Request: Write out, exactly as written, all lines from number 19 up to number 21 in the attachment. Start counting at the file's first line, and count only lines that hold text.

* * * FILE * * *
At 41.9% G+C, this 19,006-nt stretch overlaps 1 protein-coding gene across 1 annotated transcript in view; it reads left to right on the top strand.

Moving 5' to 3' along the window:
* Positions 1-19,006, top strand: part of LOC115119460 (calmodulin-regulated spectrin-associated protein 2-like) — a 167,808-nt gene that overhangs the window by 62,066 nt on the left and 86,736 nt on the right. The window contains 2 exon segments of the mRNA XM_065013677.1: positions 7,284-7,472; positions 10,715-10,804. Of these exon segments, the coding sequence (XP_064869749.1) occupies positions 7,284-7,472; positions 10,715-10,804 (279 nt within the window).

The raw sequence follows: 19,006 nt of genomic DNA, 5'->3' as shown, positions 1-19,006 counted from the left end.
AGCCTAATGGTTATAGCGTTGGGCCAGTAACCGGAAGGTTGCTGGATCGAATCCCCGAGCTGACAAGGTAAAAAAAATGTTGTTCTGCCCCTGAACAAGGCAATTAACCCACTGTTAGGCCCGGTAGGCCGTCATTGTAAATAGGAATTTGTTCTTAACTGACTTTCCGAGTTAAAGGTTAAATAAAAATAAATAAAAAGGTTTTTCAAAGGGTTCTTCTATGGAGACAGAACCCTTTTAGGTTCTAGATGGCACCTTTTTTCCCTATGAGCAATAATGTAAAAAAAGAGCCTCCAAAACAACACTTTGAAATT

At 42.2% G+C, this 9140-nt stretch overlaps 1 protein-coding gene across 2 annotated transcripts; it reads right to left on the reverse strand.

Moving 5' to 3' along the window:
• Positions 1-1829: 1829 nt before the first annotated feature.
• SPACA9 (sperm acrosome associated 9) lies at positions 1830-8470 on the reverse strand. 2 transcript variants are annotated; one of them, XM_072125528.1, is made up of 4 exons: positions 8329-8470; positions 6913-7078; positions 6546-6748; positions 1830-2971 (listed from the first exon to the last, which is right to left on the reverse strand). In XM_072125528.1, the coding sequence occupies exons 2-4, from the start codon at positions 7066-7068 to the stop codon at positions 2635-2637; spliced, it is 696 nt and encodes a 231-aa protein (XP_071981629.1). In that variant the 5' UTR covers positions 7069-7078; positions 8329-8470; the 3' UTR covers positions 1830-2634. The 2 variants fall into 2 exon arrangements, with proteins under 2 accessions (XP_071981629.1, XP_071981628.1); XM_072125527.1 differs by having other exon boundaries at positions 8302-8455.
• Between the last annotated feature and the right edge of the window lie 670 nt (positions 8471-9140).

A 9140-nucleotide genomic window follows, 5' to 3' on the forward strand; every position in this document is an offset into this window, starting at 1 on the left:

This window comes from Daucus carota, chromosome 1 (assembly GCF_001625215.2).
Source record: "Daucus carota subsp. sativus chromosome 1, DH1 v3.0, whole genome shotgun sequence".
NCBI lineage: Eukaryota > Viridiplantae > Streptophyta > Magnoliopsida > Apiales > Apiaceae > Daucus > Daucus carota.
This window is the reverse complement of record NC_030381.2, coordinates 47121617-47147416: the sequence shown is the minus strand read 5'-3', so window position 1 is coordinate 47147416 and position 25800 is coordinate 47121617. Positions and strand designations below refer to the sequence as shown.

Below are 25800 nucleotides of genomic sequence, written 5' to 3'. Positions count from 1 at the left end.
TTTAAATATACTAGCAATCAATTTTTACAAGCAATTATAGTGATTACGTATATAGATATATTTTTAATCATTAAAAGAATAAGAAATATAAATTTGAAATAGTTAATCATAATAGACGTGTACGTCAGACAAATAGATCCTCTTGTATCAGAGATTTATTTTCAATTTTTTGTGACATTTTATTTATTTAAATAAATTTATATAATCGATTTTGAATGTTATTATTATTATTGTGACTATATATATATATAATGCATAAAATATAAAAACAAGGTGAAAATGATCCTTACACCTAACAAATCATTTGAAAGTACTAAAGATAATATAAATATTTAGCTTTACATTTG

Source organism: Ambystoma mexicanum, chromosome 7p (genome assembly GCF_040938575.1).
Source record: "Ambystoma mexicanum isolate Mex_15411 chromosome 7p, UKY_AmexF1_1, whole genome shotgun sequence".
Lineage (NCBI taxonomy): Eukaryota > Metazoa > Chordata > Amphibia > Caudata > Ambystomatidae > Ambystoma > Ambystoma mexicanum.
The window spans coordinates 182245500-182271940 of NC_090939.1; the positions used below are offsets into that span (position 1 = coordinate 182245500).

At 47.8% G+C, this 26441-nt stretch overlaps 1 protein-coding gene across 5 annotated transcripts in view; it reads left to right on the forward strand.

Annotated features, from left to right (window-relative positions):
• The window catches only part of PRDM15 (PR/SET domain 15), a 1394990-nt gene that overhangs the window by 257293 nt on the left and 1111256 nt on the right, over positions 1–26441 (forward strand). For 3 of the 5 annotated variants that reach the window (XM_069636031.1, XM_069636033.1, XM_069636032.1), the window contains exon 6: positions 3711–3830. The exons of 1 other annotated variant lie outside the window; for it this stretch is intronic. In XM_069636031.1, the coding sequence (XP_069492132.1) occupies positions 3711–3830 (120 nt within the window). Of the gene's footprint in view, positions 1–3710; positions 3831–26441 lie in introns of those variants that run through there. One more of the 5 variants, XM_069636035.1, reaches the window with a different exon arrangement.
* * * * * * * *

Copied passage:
Source record: "Ambystoma mexicanum isolate Mex_15411 chromosome 7p, UKY_AmexF1_1, whole genome shotgun sequence".
Lineage (NCBI taxonomy): Eukaryota > Metazoa > Chordata > Amphibia > Caudata > Ambystomatidae > Ambystoma > Ambystoma mexicanum.
The window spans coordinates 182245500-182271940 of NC_090939.1; the positions used below are offsets into that span (position 1 = coordinate 182245500).